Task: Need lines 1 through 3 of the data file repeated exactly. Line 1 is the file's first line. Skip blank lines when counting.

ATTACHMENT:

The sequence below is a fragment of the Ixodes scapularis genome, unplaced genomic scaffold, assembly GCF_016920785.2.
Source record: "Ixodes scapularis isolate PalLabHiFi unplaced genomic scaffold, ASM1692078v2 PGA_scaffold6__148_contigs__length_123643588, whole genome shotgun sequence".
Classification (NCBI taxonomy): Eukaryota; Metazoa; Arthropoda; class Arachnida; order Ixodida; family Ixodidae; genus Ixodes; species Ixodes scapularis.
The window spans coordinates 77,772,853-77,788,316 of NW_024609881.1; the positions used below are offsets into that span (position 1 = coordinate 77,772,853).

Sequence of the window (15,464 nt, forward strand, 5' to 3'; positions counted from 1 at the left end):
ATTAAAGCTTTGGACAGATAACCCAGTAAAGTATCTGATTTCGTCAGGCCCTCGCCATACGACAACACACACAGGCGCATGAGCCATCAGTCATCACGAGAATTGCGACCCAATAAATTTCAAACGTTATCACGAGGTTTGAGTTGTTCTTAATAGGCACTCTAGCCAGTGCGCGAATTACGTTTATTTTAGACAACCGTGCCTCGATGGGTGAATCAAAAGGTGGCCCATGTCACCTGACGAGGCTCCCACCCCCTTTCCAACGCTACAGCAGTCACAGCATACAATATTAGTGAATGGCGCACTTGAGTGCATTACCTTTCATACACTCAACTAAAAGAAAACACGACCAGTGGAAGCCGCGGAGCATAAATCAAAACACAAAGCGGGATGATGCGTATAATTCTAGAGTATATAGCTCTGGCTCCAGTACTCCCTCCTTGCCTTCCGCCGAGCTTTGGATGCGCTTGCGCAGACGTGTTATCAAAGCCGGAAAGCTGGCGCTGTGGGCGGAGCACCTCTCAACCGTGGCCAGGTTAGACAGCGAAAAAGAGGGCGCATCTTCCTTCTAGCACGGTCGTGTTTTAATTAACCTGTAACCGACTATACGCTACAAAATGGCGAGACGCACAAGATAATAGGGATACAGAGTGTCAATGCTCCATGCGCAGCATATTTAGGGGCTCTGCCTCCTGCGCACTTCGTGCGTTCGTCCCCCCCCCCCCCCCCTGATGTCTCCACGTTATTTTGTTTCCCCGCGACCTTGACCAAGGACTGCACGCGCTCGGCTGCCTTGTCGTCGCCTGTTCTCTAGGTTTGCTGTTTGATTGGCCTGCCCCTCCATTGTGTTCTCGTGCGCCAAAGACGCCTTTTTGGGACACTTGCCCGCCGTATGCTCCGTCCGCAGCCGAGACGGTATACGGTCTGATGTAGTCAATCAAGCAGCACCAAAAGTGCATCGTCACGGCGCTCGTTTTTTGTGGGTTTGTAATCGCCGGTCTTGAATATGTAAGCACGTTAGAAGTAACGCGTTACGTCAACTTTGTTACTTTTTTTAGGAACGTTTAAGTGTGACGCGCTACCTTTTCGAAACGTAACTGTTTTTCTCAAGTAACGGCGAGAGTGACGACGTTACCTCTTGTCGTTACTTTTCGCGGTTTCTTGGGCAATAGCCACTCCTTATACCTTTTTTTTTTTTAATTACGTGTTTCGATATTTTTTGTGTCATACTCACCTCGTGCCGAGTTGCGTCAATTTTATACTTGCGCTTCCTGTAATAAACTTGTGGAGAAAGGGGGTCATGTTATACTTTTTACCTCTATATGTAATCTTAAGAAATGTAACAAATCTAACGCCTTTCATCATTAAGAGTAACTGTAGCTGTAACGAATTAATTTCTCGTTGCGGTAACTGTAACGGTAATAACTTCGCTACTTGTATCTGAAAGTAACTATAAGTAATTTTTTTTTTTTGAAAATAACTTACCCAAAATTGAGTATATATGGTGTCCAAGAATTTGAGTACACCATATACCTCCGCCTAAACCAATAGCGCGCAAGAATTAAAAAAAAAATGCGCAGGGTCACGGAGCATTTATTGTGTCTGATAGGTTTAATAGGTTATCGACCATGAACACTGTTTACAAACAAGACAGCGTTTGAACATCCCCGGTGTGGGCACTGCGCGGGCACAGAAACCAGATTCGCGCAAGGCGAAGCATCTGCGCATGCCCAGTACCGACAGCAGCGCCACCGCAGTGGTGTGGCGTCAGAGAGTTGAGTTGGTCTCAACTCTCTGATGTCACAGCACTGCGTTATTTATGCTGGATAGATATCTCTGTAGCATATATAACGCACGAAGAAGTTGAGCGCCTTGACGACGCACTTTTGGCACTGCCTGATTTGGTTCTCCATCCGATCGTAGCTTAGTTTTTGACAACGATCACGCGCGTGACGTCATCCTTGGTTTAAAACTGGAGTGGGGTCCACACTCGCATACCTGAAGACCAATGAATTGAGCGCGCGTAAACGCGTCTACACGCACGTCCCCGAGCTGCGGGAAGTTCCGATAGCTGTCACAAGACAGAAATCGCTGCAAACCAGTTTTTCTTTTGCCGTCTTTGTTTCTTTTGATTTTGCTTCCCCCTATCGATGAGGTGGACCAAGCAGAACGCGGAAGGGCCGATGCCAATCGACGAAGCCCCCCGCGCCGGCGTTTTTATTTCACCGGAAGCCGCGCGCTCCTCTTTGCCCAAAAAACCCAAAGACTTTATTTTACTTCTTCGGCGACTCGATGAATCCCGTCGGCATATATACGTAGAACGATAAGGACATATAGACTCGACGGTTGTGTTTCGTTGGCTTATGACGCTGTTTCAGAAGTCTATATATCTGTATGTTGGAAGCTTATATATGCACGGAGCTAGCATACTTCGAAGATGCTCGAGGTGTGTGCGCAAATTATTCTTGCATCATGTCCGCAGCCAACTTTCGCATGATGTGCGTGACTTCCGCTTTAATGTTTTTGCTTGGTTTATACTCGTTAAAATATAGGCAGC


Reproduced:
The sequence below is a fragment of the Ixodes scapularis genome, unplaced genomic scaffold, assembly GCF_016920785.2.
Source record: "Ixodes scapularis isolate PalLabHiFi unplaced genomic scaffold, ASM1692078v2 PGA_scaffold6__148_contigs__length_123643588, whole genome shotgun sequence".
Classification (NCBI taxonomy): Eukaryota; Metazoa; Arthropoda; class Arachnida; order Ixodida; family Ixodidae; genus Ixodes; species Ixodes scapularis.